Crovie, a Historic Village in Aberdeenshire

Crovie

Crovie is an 18th century fishing village in the North-East of Scotland. People first came to live there after having been cleared away from their inland homes to make way for sheep farming.

Today many of the houses are holiday lets and it’s a scenic place to walk. And take photos.

Oh yes.

A Crovie Walk

This post details a walk taken in 2015.

Crovie from above

See those vans below? Beside the amazing sea? That’s as far up the street as vehicles can go in Crovie:

Crovie and coast

View from the shore:

The shore at Crovie

The wee postbox:

red letter box at Crovie

The coastline is beautiful and dramatic. Light conditions change constantly.

rocks

Myself and a friend set off on what was meant to be a 1.5 mile walk.

We got lost.

There was torrential rain.

The approach of the rain:

clouds gather

We walked on and on.

We followed the arrows.

And then we found ourselves in a pea field.

pea plants growing

The pea field led to a gorge. We retraced our many, many steps, eight miles of steps in the end… but then there was soup and pie and cake and all was very, very well.

pebbles spell out Crovie

Books

books on pink

Set in an Aberdeenshire castle, THE MERMAID AND THE BEAR features the Scottish witchcraft accusations and a love story.

FIREFLIES AND CHOCOLATE was inspired by the 18th century kidnapped children of Aberdeen and is set in both Scotland and Colonial Pennsylvania.

Paperbacks and kindle: Amazon UK or Amazon Worldwide

โ€œAilish Sinclair spins this Scottish tale filled with excitement and suspenseโ€ฆโ€ Historical Novel Society

correction wynd in aberdeen

Go here to sign up for my occasional emails. They always include some exclusive photos and news of my writing and life.

See my About Page

46 Replies to “Crovie, a Historic Village in Aberdeenshire”

  1. Words cannot express how badly I want to live in that row of houses in the first picture

      1. I lived right on the sea front in Norfolk for several years. Sometimes, in the winter, it would be too cold to sit in the front room, but it was still more than worth it!

  2. It’s so beautiful! I’m curious: how protected it is from storms? Being that close to the water makes me wonder. Still utterly gorgeous. I love your photos and how you captured the rocks and sea algae beneath the water. Thank you for sharing!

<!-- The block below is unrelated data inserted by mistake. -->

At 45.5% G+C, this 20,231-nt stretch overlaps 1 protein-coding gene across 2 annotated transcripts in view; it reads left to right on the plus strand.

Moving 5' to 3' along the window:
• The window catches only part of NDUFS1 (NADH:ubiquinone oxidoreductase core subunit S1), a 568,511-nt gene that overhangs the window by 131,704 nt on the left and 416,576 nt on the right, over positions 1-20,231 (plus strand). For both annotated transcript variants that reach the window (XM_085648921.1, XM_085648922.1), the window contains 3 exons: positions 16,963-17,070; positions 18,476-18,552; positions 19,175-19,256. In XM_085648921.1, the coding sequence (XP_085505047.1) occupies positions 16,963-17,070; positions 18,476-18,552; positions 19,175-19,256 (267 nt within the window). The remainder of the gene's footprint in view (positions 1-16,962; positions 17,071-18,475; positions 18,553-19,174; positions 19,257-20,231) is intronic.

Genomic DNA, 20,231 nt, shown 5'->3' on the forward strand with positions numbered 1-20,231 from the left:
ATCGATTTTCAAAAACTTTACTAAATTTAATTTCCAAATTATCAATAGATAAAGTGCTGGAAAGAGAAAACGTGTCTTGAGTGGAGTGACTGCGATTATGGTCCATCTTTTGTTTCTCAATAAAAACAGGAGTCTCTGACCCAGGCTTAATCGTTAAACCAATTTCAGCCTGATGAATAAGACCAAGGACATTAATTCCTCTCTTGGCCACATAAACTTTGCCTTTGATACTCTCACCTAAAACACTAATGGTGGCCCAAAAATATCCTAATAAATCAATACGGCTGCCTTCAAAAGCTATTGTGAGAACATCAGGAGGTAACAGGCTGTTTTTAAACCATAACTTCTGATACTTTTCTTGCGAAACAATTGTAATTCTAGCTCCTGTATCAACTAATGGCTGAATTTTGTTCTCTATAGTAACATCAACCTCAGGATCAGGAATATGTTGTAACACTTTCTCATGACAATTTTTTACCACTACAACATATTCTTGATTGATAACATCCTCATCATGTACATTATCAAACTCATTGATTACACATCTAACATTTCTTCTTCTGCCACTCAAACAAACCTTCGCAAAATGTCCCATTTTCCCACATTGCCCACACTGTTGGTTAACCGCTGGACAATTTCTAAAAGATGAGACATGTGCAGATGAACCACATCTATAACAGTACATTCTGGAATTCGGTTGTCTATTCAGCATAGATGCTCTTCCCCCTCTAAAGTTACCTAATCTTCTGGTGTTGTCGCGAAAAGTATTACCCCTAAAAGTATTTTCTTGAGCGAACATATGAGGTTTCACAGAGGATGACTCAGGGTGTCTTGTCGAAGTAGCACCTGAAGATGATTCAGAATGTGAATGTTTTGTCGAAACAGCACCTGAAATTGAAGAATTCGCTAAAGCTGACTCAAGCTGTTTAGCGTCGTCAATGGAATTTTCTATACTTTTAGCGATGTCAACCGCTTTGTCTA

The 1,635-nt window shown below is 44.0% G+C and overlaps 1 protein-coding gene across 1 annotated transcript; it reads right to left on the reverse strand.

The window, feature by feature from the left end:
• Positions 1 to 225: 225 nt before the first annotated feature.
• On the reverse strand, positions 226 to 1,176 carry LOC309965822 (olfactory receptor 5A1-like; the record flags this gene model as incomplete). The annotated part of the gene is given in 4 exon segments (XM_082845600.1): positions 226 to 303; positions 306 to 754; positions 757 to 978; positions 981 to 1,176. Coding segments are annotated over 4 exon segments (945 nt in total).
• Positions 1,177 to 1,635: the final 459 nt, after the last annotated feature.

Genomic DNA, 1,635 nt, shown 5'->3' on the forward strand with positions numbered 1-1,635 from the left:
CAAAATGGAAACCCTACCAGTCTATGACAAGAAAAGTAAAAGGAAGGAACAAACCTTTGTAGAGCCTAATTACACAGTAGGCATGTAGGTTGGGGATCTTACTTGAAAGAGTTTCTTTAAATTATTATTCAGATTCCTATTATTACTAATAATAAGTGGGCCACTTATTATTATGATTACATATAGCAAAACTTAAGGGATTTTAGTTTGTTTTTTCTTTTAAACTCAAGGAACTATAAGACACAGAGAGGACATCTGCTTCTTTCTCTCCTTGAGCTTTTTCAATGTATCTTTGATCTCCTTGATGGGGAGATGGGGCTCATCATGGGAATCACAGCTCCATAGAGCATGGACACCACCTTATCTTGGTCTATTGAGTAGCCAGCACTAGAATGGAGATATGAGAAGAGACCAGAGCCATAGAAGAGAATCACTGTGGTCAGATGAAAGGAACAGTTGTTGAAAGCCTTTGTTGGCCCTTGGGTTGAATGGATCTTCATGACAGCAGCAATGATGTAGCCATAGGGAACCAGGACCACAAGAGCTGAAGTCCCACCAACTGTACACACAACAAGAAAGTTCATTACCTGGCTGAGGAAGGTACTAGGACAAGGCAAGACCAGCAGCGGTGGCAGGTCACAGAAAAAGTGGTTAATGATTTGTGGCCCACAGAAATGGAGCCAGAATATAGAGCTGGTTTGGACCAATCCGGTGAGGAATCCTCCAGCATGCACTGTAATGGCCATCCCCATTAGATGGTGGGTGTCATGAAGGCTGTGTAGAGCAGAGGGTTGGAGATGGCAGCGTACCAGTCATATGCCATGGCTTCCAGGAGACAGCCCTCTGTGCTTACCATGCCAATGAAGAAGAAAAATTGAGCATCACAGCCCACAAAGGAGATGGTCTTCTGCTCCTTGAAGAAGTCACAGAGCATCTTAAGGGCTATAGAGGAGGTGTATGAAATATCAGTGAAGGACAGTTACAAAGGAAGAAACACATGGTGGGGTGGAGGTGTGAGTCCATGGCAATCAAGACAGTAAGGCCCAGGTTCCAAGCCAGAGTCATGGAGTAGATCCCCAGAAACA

1. There’s no protection from storms, I think it would be pretty scary to live there in winter. There are stories of great storms of the past!

  3. Your images and your words capture Scotland so well. I know most people think the weather and the isolation would be awful, but I find it perfection. Great hiking despite the storm.

  4. Absolutely love that sky; the great thing about Scottish skies is their character; rarely is it all one thing but a mixed bag off goodies (and some baddies!). The rolling storm clouds were fab.

  5. Hi Ailish, ‘incredible’ is the word, I just loved each post and this one in particular. Dreamy, beautiful place, Scotland, Scotland, one day I would come and soak in all this beauty..till then… thanks to you for bringing this to me all the way to India… take care

  6. Thanks for tweeting this blog post again on Twitter. I got to relive my walk in Crovie last fall with you…again! I won’t be going to Crovie again this year, but I am going to Scotland.
    Thanks for the lovely pictures!

  7. LOVE those pebbles! Oh my goodness, I’m being called to the holiday lets ๐Ÿ™‚ Glad to hear you found your soup and rested your feet in the end Ailish… #SundayBlogShare

  8. Intriguing we haven’t bumped into each other before as we are covering the same turf, although tbh I am not a frequent blogger presently due to work, but I will be following your travels from now on. Scott

      1. There’s a company here called Cameron’s British foods. Every year they close down their shop in Florida and come here, to North Carolina, for the Highland Games at Grandfather Mountain. My friend’s pipe band plays there, So she’s picking me up a dozen meat pies, a bottle of HP and a pound of Lorne sausage. I hope she gets back soon, I’m starving! For sweet (Ish), I like rhubarb tart swimming in hot Devonshire custard. We had it for lunch in primary school and my tastebuds have never forgotten.

  9. Thanks, Ailish. Love your photo-travelogues. I’m working on a grail mythology right now that contains several scenes from Scotland and southern England. I’m curious if you have any relation to the Sinclairs of Midlothian, particularly Rosslyn?

  10. We stayed in the Mission building there a few years ago. It was a tad odd and a real hoot. We almost got stuck in an upstairs room when the door handle fell off – no phone signal and only 1 other resident in the village.

Leave a Reply